What About Natural Disasters?

2017 has had its share of troubles, especially in the Southeast United States, with disastrous hurricanes.  And the islands of the Caribbean have been devastated as well.  These may have prompted people to have real questions about God.  Several years ago, I wrote two articles which dealt with natural disasters and personal evil that appeared in the Huntsville Times.  Last week I reprinted the article on personal evil.  This week I give you my take on natural disasters.


I’ve heard it several times over the years, “Floods, droughts, fires, earthquakes, hurricanes, tornadoes, what is God trying to tell us?”  Why do we assume that every time some natural disaster occurs, God is trying to say something by it?  Even though such events used to be referred to as “acts of God”, why are they any more acts of God than bright, sunshiny days?  Why do we not wonder what God is trying to say to us when everything goes well and life is in balance?

I believe in a God who has the power to create this vast universe.  But I also believe that God set in motion certain natural cause and effect processes.  For the most part those things work out for the best for the greatest number of people. Unfortunately, sometimes those events conflict with our human agendas and cause what we see as tragedy.

Most of us would assume floods to be bad.  When floods happen, there can be great destruction and at the very least great disruption in our lives.  Yet in ancient Egypt, the flooding Nile River enabled early civilization to rise to great heights.  In that time, the lack of flooding was a negative thing.

Most of us see gravity as a positive thing.  It keeps us from flying off into space and holds our atmosphere in place around us.  Yet sometimes gravity can be hurtful. In the late 1960’s, a teenager named Joni Eareckson (now Tada) dove into shallow water in Maryland and was paralyzed from the neck down. In trying to make sense of it, Joni asked her minister why God allowed it to happen.  His answer has stayed with me for fifty years. “God does not suspend the law of gravity for one person’s benefit.”

The folly of thinking that God will do as we desire is seen when prayers come into direct conflict.  A family heading out for a picnic prays for a sunny day.  At the same time, a farmer whose crop is about to die prays for rain.  God cannot answer both prayers at the same time.  So most of the time, we see the laws of science (which really are God’s laws) prevail.  The Bible says, “[God] sends the rain upon the just and the unjust.” (Matthew 5:45)  Whether that is good or bad is in the perspective of the person.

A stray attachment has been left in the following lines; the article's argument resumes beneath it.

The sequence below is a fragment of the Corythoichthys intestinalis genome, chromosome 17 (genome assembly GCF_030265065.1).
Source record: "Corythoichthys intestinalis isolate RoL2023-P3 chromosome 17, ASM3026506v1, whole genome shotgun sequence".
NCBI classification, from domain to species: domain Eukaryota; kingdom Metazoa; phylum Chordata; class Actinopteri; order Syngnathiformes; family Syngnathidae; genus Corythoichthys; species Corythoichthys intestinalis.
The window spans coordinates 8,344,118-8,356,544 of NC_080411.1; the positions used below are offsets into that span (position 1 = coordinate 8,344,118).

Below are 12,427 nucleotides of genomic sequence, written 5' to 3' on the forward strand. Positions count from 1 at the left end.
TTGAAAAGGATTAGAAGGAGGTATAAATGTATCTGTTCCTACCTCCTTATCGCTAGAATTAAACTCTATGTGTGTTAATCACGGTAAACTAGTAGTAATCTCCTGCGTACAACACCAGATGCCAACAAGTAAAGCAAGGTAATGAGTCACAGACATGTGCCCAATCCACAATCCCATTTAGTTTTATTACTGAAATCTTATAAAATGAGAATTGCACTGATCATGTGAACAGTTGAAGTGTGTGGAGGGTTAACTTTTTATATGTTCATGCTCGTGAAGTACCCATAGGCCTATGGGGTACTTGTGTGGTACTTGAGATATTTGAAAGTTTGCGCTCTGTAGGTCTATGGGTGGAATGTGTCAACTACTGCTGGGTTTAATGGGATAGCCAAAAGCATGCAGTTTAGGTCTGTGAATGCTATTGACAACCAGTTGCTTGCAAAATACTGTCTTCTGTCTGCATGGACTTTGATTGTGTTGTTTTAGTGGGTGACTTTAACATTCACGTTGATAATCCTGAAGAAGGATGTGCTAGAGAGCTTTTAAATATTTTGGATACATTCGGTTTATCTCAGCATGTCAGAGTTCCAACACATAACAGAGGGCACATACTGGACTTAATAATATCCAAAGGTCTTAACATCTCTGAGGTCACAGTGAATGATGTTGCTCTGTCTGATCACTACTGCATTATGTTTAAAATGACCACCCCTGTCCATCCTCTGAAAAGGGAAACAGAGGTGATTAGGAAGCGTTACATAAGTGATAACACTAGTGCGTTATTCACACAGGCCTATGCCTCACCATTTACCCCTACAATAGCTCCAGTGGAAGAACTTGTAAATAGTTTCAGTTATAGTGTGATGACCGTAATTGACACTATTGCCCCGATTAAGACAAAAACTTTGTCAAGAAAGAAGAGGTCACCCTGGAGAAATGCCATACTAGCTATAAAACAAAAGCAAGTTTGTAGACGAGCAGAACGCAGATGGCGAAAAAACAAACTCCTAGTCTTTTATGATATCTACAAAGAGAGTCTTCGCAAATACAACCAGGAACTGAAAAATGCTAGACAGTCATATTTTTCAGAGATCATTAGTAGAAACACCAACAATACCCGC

On most mornings, rain or shine, I am out walking my dog around sunrise.  It certainly is nicer for us when it is dry.  Many times I see glorious displays of color as the sun comes up over Keel Mountain.  But sometimes we walk in the rain and I give thanks for that as well, because it keeps our world green and fertile.  Most of the time, I just try to thank God for life and the enjoyment of it.

What is God trying to say to us?  I am not sure God is saying anything special in many events that make news.  But I know that when I am out in the beauty of God’s creation, I feel God’s presence and love.  Why not try to see God more in the everyday events of life, rather than worry about some great epiphany of judgment or cataclysm?  God’s greatest message to us comes in nature, in the Bible, and in relationships with those we love.  That message is that life is precious, each of us is valuable and a loving Creator is willing to pay any price to make us God’s own.


About edwardsoule

The Rev. Dr. Edward A. Soule is now the pastor of Big Cove Cumberland Presbyterian Church, Brownsboro, AL. He retired as a United Methodist pastor who served 28 years as a minister in churches around the North Alabama Conference of the United Methodist Church. Before that, he was in Christian radio for 10 years and was a Baptist minister for two years. Over the years, Ed has also been a teacher in public schools, a private school principal, and taught at a Bible college. He has a B.A. from Bethel University, St. Paul, MN; a M. Div. from Bethel Theological Seminary; and a D. Min. from United Theological Seminary, Dayton, OH. Ed is now widowed. He had been married to Deborah (Mendelson) for 38 years. She was the executive director of Partnership for a Drug Free Community. He currently resides in the Hampton Cove community of Huntsville, AL, where Ed enjoys walking with their dog, Churchill, daily, running and keeping up the landscaping. "Dr. Edward" is available to speak to churches and other groups in the north Alabama/southern Tennessee area. Contact through this blog or directly at edsoule@comcast.net.
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